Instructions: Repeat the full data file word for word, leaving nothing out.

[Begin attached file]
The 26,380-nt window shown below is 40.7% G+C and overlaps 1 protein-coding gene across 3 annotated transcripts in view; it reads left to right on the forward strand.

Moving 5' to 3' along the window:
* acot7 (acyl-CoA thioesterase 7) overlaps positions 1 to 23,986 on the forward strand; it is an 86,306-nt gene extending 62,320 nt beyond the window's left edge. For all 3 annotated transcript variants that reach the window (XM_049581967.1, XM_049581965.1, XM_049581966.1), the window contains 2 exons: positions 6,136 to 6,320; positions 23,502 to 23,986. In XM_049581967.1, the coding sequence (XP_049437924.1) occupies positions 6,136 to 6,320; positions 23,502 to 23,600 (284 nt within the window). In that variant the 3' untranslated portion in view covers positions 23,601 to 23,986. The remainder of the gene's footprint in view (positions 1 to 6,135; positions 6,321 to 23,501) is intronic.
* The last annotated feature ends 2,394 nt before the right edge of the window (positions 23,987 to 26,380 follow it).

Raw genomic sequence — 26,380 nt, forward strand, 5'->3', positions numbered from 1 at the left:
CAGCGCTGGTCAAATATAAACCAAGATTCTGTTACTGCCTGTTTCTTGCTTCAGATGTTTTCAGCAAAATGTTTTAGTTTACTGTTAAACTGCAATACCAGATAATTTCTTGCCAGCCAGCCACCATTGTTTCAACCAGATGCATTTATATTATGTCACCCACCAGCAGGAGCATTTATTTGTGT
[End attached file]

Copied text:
The 26,380-nt window shown below is 40.7% G+C and overlaps 1 protein-coding gene across 3 annotated transcripts in view; it reads left to right on the forward strand.

Moving 5' to 3' along the window:
* acot7 (acyl-CoA thioesterase 7) overlaps positions 1 to 23,986 on the forward strand; it is an 86,306-nt gene extending 62,320 nt beyond the window's left edge. For all 3 annotated transcript variants that reach the window (XM_049581967.1, XM_049581965.1, XM_049581966.1), the window contains 2 exons: positions 6,136 to 6,320; positions 23,502 to 23,986. In XM_049581967.1, the coding sequence (XP_049437924.1) occupies positions 6,136 to 6,320; positions 23,502 to 23,600 (284 nt within the window). In that variant the 3' untranslated portion in view covers positions 23,601 to 23,986. The remainder of the gene's footprint in view (positions 1 to 6,135; positions 6,321 to 23,501) is intronic.
* The last annotated feature ends 2,394 nt before the right edge of the window (positions 23,987 to 26,380 follow it).

Raw genomic sequence — 26,380 nt, forward strand, 5'->3', positions numbered from 1 at the left:
CAGCGCTGGTCAAATATAAACCAAGATTCTGTTACTGCCTGTTTCTTGCTTCAGATGTTTTCAGCAAAATGTTTTAGTTTACTGTTAAACTGCAATACCAGATAATTTCTTGCCAGCCAGCCACCATTGTTTCAACCAGATGCATTTATATTATGTCACCCACCAGCAGGAGCATTTATTTGTGT